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Dylan Jay: The myth of goldilocks and the three frameworks, Pyramid, Django and Plone

Dylan Jay: The myth of goldilocks and the three frameworks, Pyramid, Django and Plone

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Dylan Jay:
The myth of goldilocks and the three frameworks, Pyramid, Django and Plone
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@ Kiwi PyCon 2013 - Saturday, 07 Sep 2013 - Track 1
http://nz.pycon.org/

**Audience level**

Intermediate

**Description**

Some people say micro-frameworks like pyramid are too small. Some people say CMS's like Plone are too big. Some people say django is juuuust right. They are all wrong. Come to this talk to find out the other hammers in the world, when you might use them, where I've used them to solve some hard problems and some of the clever ideas behind these technologies demystified.

**YouTube**

http://www.youtube.com/watch?v=XdKk5rrZG8E

6b880a0b67fac54c42c77fe70d97334d?s=128

New Zealand Python User Group

September 07, 2013
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Transcript

  1. The goodies that Zope begat Pyramid, Plone, buildout + more

    Dylan Jay @djay75
  2. Who am I? Dylan Jay Core Plone Contributor 1995 First

    web app (ISAPI) 1999 Built first e-commerce site (zope) 2003 Built first startup (IntroVino) 2004 Started PretaWeb/PretaGov (Plone0
  3. Reasons for this talk History "Those who don't learn from

    history are doomed to add it as a feature of their framework" Better choices There is no perfect framework, only a perfect mess when you pick wrong Reuse
  4. The goodies 1. Traversal 2. ZODB 3. ZTK Adapters 4.

    Sprints 5. Pyramid 6. Buildout 7. Plone + the customisation cliff 8. Diazo 9. RobotFramework - RobotSuite
  5. Python family tree(web) Zope (1996-) ZTK (BlueBream) (2004-) Pylons/TurboGears (2005-2010)

    Django (2005-) Flask (2010-) RoR (2004-) Plone (1999-) BFG (2008-2010) CGI (1993-) httpd (1990-) Nikola Pyramid (2010-)
  6. Zope - wtf was that about? Back in 1996 •

    webserver = path to file • cgi = path to script + args • OO - was very big • Jim Fulton was on a plane traversal = path to object + '/' + method zope = zope object publishing environment
  7. Goodie #1 - Traversal response = traverse(root, HTTP_PATH.split('/'), request) def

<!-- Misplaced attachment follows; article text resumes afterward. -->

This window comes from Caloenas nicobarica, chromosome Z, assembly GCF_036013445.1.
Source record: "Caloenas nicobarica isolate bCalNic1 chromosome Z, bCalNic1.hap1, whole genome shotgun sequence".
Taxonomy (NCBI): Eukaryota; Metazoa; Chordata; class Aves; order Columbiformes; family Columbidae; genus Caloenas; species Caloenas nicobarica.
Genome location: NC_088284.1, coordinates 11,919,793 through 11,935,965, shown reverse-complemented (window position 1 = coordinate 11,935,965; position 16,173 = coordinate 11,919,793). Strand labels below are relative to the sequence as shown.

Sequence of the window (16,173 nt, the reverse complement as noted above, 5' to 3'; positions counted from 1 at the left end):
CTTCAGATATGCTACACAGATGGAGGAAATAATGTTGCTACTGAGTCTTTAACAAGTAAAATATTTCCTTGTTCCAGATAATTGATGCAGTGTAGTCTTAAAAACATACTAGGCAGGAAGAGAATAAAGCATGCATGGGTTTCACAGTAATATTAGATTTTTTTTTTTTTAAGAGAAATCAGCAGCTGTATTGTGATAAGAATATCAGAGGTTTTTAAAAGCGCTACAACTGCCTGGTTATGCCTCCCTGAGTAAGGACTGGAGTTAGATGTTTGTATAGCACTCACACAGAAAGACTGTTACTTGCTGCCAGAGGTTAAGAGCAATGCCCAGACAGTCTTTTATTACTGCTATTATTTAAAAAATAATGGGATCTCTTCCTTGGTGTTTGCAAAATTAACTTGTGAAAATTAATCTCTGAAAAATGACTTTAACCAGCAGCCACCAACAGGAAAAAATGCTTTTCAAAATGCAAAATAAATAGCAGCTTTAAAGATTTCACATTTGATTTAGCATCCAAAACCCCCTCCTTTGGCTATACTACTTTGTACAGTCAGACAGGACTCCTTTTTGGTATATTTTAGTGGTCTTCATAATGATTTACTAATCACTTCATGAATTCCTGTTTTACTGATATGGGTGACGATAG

traverse(context, path, request): if len(path) == 0: return context(request) elif len(path) == 1: view_method = getattr( context, path[0] ) return view_method(request) else: sub_context = context[ path[0] ] return traverse( sub_context, path[1:], request)
  8. Traversal - why? Good for CMS plugins cooperating webapps complex

    apps Traversal Routes /A/B/C/myaction /myaction/id123 distributed centrally defined Good for relational single use apps
  9. Goodie #2: ZODB • Want to store something non relational?

    • Want to store something non key-value? • Got complex object structures? Use Object persistence
  10. ZODB: The piss easy DB $ easyinstall ZODB db =

    DB( FileStorage.FileStorage('./Data.fs') ) connection = db.open() dbroot = connection.root() transaction.commit() db.close() dbroot['a_number'] = 3 dbroot['a_string'] = 'Gift' dbroot['a_list'] = [1, 2, 3, 5, 7, 12] dbroot['a_dictionary'] = { 1918: 'Red Sox', 1919: 'Reds' } dbroot['deeply_nested'] = { 1918: [ ('Red Sox', 4), ('Cubs', 2) ], 1919: [ ('Reds', 5), ('White Sox', 3) ], }
  11. ZODB: simple but powerful • transactions - multiversion concurrency control

    (MVCC) • scalability across a network (using ZEO) • replication (using ZRS or relstorage) • history/undo • transparently pluggable storage • built-in caching • Blob support
  12. Goodie #3: Adapters

  13. Adapters: why? • Solves how to plug complex software together

    • Better than Object Orientation • Perfect for overridable software • Perfect for plugin architecture • ZTK - ZCA - Zope3 == Adapters
  14. ZTK Adapters class IUSPlug(zope.interface): prongs = Attribute("""number of prongs""") class

    Motox(object): implements(IUSPlug) prongs = 2 class INZPlug(zope.interface): prongs = Attribute("""number of prongs""")
  15. ZTK Adapters class ACPowerAdapter(object): implements(INZPlug) adapts(IUSPlug) def __init__(self, plug): self.prongs

    = plug.prongs + 1 self.voltage = 240 registry.registerAdapter(ACPowerAdapter)
  16. ZTK Adapters >>> myphone = MotoX() >>> myphone.prongs == 3

    False >>> adaptedphone = INZPlug(myphone) >>> adaptedphone.prongs == 3 True
  17. Sprints “The practice of using sprints for open source software

    development was pioneered by the Zope Corporation in the early days of the Zope 3 project. Between January 2002 and January 2006, more than 30 Zope 3 sprints had taken place.[citation needed]” Plone Pacific Rim Sprint 14-15 Sept
  18. Goodie #4 Pyramid Zope (1996-) ZTK (BlueBream) (2004-) Pylons/TurboGears (2005-2010)

    Django (2005-) Flask (2010-) RoR (2004-) Plone (1999-) BFG (2008-2010) CGI (1993-) httpd (1990-) Nikola Pyramid (2010-)
  19. Pyramid: It's micro! from wsgiref.simple_server import make_server from pyramid.view import

    view_config from pyramid.config import Configurator if __name__ == '__main__': config = Configurator() config.add_route('hello', '/hello/{name}') config.scan() app = config.make_wsgi_app() server = make_server('0.0.0.0', 8080, app) server.serve_forever() @view_config(route_name='hello', renderer='json') def hello_world(request): return {'content':'Hello %(name)s!' % request.matchdict}
  20. Pyramid: worst name ever Pyramid (the structure) Pyramid (the framework)

    Start big - End small Start small - End big Ancient Best of breed Unchanging over time Extensible & Flexible